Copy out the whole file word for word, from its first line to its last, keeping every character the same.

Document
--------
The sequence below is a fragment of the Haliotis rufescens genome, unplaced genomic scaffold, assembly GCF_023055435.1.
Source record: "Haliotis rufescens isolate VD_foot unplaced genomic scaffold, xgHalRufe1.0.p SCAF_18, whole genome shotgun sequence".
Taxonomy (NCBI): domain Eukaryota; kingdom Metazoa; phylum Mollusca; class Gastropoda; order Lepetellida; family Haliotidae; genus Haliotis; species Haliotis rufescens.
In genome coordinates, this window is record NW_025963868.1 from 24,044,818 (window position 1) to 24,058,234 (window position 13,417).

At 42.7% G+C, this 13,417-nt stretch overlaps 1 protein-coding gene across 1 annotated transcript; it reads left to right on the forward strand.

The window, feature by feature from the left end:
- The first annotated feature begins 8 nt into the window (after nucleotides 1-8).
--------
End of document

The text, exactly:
The sequence below is a fragment of the Haliotis rufescens genome, unplaced genomic scaffold, assembly GCF_023055435.1.
Source record: "Haliotis rufescens isolate VD_foot unplaced genomic scaffold, xgHalRufe1.0.p SCAF_18, whole genome shotgun sequence".
Taxonomy (NCBI): domain Eukaryota; kingdom Metazoa; phylum Mollusca; class Gastropoda; order Lepetellida; family Haliotidae; genus Haliotis; species Haliotis rufescens.
In genome coordinates, this window is record NW_025963868.1 from 24,044,818 (window position 1) to 24,058,234 (window position 13,417).

At 42.7% G+C, this 13,417-nt stretch overlaps 1 protein-coding gene across 1 annotated transcript; it reads left to right on the forward strand.

The window, feature by feature from the left end:
- The first annotated feature begins 8 nt into the window (after nucleotides 1-8).